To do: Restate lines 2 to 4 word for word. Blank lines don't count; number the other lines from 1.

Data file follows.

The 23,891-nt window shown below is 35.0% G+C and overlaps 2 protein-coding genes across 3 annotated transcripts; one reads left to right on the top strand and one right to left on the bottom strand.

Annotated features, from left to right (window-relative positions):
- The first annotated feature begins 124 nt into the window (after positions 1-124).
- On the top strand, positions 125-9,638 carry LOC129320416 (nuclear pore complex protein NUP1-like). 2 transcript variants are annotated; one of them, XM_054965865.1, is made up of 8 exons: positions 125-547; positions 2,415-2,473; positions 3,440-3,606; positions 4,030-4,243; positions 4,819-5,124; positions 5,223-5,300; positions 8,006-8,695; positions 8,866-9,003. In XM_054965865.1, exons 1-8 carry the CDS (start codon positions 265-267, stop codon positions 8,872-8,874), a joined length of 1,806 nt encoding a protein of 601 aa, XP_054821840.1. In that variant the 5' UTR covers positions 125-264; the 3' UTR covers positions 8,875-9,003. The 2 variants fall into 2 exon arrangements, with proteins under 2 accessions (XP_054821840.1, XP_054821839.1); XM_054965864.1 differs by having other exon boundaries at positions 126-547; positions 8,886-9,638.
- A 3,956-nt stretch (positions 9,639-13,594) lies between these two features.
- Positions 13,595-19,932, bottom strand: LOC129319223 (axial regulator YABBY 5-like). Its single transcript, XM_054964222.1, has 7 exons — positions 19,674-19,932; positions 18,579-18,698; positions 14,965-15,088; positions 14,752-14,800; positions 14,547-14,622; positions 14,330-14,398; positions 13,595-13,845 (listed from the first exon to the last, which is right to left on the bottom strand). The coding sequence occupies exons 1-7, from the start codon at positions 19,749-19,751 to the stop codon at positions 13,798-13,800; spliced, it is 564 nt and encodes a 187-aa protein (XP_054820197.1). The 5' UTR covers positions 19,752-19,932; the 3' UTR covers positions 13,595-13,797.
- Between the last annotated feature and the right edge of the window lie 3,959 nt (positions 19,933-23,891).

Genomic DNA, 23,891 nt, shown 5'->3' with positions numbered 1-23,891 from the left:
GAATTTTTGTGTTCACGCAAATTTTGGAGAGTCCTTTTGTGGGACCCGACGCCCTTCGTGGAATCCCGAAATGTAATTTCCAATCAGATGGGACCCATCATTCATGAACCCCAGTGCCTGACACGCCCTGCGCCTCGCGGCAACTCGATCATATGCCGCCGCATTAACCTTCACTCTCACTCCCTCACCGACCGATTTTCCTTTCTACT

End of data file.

Annotated features, from left to right (window-relative positions):
- The first annotated feature begins 124 nt into the window (after positions 1-124).
- On the top strand, positions 125-9,638 carry LOC129320416 (nuclear pore complex protein NUP1-like). 2 transcript variants are annotated; one of them, XM_054965865.1, is made up of 8 exons: positions 125-547; positions 2,415-2,473; positions 3,440-3,606; positions 4,030-4,243; positions 4,819-5,124; positions 5,223-5,300; positions 8,006-8,695; positions 8,866-9,003. In XM_054965865.1, exons 1-8 carry the CDS (start codon positions 265-267, stop codon positions 8,872-8,874), a joined length of 1,806 nt encoding a protein of 601 aa, XP_054821840.1. In that variant the 5' UTR covers positions 125-264; the 3' UTR covers positions 8,875-9,003. The 2 variants fall into 2 exon arrangements, with proteins under 2 accessions (XP_054821840.1, XP_054821839.1); XM_054965864.1 differs by having other exon boundaries at positions 126-547; positions 8,886-9,638.